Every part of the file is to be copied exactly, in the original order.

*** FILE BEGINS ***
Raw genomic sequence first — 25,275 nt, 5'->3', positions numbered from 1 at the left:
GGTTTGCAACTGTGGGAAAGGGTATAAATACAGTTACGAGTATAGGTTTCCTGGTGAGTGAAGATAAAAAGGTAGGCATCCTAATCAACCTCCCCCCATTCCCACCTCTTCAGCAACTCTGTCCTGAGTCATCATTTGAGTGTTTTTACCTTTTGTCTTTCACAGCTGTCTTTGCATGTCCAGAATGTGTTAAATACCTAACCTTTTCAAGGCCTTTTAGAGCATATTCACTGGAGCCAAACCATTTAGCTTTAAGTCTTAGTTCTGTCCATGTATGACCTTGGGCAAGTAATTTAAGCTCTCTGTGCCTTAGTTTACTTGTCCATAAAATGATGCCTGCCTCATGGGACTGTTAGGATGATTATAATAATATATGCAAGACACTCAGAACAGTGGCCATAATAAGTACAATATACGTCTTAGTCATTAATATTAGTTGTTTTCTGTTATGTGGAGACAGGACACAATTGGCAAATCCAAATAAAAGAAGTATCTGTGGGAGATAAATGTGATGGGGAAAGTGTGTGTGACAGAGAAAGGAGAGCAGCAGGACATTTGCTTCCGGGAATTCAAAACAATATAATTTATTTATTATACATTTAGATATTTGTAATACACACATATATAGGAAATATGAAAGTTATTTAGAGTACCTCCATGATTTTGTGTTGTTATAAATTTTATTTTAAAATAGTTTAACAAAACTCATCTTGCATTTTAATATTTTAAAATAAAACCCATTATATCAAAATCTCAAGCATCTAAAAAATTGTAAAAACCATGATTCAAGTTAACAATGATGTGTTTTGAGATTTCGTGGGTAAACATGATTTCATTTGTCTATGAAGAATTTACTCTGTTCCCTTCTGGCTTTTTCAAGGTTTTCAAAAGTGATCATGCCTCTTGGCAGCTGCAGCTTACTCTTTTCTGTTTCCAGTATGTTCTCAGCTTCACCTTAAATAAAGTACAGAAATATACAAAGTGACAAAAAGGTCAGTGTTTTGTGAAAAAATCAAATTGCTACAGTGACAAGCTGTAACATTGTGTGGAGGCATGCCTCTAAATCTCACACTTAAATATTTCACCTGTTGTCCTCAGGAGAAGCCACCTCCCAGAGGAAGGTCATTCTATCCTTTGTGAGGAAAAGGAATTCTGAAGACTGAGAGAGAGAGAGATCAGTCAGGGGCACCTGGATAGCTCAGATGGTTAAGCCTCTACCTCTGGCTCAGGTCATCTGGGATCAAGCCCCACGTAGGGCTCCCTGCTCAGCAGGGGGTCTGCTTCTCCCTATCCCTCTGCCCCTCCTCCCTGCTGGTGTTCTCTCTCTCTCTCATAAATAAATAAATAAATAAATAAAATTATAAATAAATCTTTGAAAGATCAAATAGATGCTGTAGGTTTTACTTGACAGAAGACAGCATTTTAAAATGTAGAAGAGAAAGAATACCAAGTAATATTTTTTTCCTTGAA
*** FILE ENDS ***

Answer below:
Raw genomic sequence first — 25,275 nt, 5'->3', positions numbered from 1 at the left:
GGTTTGCAACTGTGGGAAAGGGTATAAATACAGTTACGAGTATAGGTTTCCTGGTGAGTGAAGATAAAAAGGTAGGCATCCTAATCAACCTCCCCCCATTCCCACCTCTTCAGCAACTCTGTCCTGAGTCATCATTTGAGTGTTTTTACCTTTTGTCTTTCACAGCTGTCTTTGCATGTCCAGAATGTGTTAAATACCTAACCTTTTCAAGGCCTTTTAGAGCATATTCACTGGAGCCAAACCATTTAGCTTTAAGTCTTAGTTCTGTCCATGTATGACCTTGGGCAAGTAATTTAAGCTCTCTGTGCCTTAGTTTACTTGTCCATAAAATGATGCCTGCCTCATGGGACTGTTAGGATGATTATAATAATATATGCAAGACACTCAGAACAGTGGCCATAATAAGTACAATATACGTCTTAGTCATTAATATTAGTTGTTTTCTGTTATGTGGAGACAGGACACAATTGGCAAATCCAAATAAAAGAAGTATCTGTGGGAGATAAATGTGATGGGGAAAGTGTGTGTGACAGAGAAAGGAGAGCAGCAGGACATTTGCTTCCGGGAATTCAAAACAATATAATTTATTTATTATACATTTAGATATTTGTAATACACACATATATAGGAAATATGAAAGTTATTTAGAGTACCTCCATGATTTTGTGTTGTTATAAATTTTATTTTAAAATAGTTTAACAAAACTCATCTTGCATTTTAATATTTTAAAATAAAACCCATTATATCAAAATCTCAAGCATCTAAAAAATTGTAAAAACCATGATTCAAGTTAACAATGATGTGTTTTGAGATTTCGTGGGTAAACATGATTTCATTTGTCTATGAAGAATTTACTCTGTTCCCTTCTGGCTTTTTCAAGGTTTTCAAAAGTGATCATGCCTCTTGGCAGCTGCAGCTTACTCTTTTCTGTTTCCAGTATGTTCTCAGCTTCACCTTAAATAAAGTACAGAAATATACAAAGTGACAAAAAGGTCAGTGTTTTGTGAAAAAATCAAATTGCTACAGTGACAAGCTGTAACATTGTGTGGAGGCATGCCTCTAAATCTCACACTTAAATATTTCACCTGTTGTCCTCAGGAGAAGCCACCTCCCAGAGGAAGGTCATTCTATCCTTTGTGAGGAAAAGGAATTCTGAAGACTGAGAGAGAGAGAGATCAGTCAGGGGCACCTGGATAGCTCAGATGGTTAAGCCTCTACCTCTGGCTCAGGTCATCTGGGATCAAGCCCCACGTAGGGCTCCCTGCTCAGCAGGGGGTCTGCTTCTCCCTATCCCTCTGCCCCTCCTCCCTGCTGGTGTTCTCTCTCTCTCTCATAAATAAATAAATAAATAAATAAAATTATAAATAAATCTTTGAAAGATCAAATAGATGCTGTAGGTTTTACTTGACAGAAGACAGCATTTTAAAATGTAGAAGAGAAAGAATACCAAGTAATATTTTTTTCCTTGAA